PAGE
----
I will be there said my friend of a distant life
Covered in greens of a golden age, set in stone
Follow me, "he sounded of dreams supreme" follow me
Drifting within the glow and the after-glow of the eve

And if that firelight, I could match the inner flame

Sacred ships do sail the seventh age

Cast off your garments of fear, replace them with love
Most of all play with the game of the age
Highest of places remain all as one with you
Giving us light and the freedom of the day

And if that firelight, I could match the inner flame

Sacred ships do sail the seventh age
And have always been here

Celestial travellers have always been here with us
Set in the homes of the universe we have yet to go
Countless expansions will arrive and flow inside of us
My friend, he of fantasy, dancing with the spirit of the age


Lyrics submitted by chonia

"Madrigal" as written by Rick Wakeman Jon Anderson

Lyrics © WARNER CHAPPELL MUSIC INC, Universal Music Publishing Group, Warner Chappell Music, Inc.

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Madrigal song meanings
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3 Comments

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  • 0
    General CommentHmm, I'm surprised this song has received little attention. It's a tricky one, and was hoping to find some ideas. Ok, here an idea.
    The reference to "seventh age" i.e. the seventh age of man, made me think perhaps the writer had a friend who has passed through the seventh age and onto what lies beyond. Possibly the writer discussed the afterlife and where one might travel were one to be free of physical limitations.

    Another interpretation could be part religious, part van daniken! He could be implying a religious figure from history (maybe Jesus!) was through his teachings imploring people to "follow" him to anotherlevel of existance, where one was free to travel to "the homes of the universe we have yet to go" - be that universe physical, or spiritual, i.e. within ourselves.

    Well, just one of many interpretations :-)
    oggy99on January 15, 2008   Link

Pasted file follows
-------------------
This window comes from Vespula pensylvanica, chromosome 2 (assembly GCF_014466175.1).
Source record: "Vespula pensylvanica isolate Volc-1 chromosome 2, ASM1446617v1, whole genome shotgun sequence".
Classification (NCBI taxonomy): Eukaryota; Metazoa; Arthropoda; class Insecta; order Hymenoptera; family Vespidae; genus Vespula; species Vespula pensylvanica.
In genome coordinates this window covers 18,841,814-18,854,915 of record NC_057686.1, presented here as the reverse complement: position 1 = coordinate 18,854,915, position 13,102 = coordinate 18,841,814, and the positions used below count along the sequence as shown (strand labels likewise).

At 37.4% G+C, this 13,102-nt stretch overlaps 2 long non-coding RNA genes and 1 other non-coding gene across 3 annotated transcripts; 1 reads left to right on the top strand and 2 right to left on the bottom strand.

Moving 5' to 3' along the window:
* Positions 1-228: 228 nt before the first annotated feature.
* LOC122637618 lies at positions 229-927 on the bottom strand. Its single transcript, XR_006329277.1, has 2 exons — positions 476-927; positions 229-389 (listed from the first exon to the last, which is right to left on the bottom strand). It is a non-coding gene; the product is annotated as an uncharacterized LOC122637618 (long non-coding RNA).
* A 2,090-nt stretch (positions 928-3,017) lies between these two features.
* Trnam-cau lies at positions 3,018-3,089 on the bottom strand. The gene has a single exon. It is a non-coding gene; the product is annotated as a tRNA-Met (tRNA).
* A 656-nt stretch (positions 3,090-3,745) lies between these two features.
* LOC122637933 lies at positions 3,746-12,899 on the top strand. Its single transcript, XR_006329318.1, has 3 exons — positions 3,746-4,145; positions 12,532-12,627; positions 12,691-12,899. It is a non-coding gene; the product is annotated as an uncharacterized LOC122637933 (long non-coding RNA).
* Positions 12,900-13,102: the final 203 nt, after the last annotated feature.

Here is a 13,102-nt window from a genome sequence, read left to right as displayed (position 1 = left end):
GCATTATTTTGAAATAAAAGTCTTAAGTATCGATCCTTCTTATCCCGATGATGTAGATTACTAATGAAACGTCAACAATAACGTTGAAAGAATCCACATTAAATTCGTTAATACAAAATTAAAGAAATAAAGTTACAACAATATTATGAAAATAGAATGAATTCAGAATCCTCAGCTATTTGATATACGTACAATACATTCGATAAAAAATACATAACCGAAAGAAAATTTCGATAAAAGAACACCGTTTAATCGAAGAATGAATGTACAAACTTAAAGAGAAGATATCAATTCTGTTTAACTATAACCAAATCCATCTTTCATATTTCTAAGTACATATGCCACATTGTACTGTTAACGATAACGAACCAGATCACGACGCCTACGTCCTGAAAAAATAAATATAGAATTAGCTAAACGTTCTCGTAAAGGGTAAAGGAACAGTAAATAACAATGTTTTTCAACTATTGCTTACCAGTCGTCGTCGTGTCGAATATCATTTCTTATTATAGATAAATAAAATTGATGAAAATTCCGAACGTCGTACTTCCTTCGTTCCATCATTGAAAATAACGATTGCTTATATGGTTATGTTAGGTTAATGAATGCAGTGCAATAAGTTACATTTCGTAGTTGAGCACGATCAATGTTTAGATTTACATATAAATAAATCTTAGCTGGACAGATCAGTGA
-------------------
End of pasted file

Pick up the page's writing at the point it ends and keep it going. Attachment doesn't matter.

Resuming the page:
• 0
    General CommentI've been a YES fan since 1978, when I was 14. That is over forty years of fanmanship. I became a fan just in time to see the release of "Going for the One" and, one year later, "Tormato". So I enjoyed a while of the "Golden Age" of YES, before they went into remission around 1980.

    In spite of being educated as a linguistics and literature teacher, I've always had to struggle with Jon Anderson's lyrics. Lots of it is gibberish, just made-up words and phrases just for the heck of it. Let's call it 'associative poetry', like it was popular in the 1950's and 1960's (when Jon grew up).

    It was with 'Madrigal' that I realized, young as I was, that I really did not have to take all these lyrics seriously. I loved (and still love) the music, the instrumentation, I love Jon's vocal part, and will gladly sing along. But I have no need to establish any definite 'meaning' of this song. I think there isn't, and there never was.

    this song is only about what you think it is about. A lyrical Rorschach test, if you like.
    mcouzijnon August 17, 2019   Link
  • 0
    General CommentSpace travel and cosmic exploration in an age of galactic peace. Sacred Ships, Celestial travelers I think its pretty straightforward. Oggy99 pointed out the religious meaning of the 7th age, but I don't think its supposed to be literal, mainly just a time of universal peace and love.
    Scroungleron March 12, 2020   Link

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